Pamela Wible, M.D., is a family physician who founded the first ideal medical clinic designed entirely by patients. She offers physician retreats where she helps doctors recover from their abuse so they can get back to caring for their patients.

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18 comments on “The One Question You Must Ask Your Doctor
  1. Mary DeForest says:

    Thank you, this explains so much. I had a pretty decent PCP. He sometimes seemed stressed out and preoccupied.

    One day he came in almost shaking. He said that he hated seeing me, because I was one of the very few patients that didn’t verbally abuse him. He just saw 3 hell raisers that blamed him for the sun coming up in the East. After he saw me, he’d see more hell raisers. He told me how hard it was to shift gears, to let his defenses down while we had a reasonable and civil visit. Then it was so hard to ramp it back up for the next abusive patient and try to have his emotional armor up.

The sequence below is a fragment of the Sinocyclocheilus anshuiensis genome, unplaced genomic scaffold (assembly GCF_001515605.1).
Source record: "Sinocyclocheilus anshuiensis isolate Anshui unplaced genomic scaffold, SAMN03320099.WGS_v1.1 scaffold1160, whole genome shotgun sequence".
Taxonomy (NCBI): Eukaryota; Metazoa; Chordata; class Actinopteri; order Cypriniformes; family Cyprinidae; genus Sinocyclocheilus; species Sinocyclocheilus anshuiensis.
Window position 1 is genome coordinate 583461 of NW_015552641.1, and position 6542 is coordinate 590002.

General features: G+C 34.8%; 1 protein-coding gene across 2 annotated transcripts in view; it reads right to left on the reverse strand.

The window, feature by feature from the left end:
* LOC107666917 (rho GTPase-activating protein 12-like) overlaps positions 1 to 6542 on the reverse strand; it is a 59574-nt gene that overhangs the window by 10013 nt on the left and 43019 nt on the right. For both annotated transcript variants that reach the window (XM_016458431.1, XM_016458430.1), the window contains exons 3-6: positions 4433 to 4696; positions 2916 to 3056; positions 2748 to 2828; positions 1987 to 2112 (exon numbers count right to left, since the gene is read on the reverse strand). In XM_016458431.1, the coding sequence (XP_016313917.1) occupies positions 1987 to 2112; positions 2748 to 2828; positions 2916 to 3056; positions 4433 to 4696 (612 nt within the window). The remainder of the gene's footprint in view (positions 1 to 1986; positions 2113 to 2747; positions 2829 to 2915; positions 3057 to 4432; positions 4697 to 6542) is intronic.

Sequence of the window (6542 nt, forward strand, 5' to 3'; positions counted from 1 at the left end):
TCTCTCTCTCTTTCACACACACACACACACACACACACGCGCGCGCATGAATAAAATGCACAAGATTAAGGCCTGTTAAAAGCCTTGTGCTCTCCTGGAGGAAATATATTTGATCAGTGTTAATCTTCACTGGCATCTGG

I know that he was greatly abused by the HMO. I hated that.

    Once I suggested that the HMO get an Urgent Care clinic on this side of the city. I received a letter saying that they counseled my poor PCP about not advising me where the UR clinics are. I made the mistake of calling them up and telling them I had maps in their booklets, and they had maps on their website. They called me up just before a visit and said that they’d counsel him again. I went in crying and apologized for making trouble for him. He said that it was OK-nothing happened. As I went out the door, he told me where every Urgent Care clinic was. I began crying.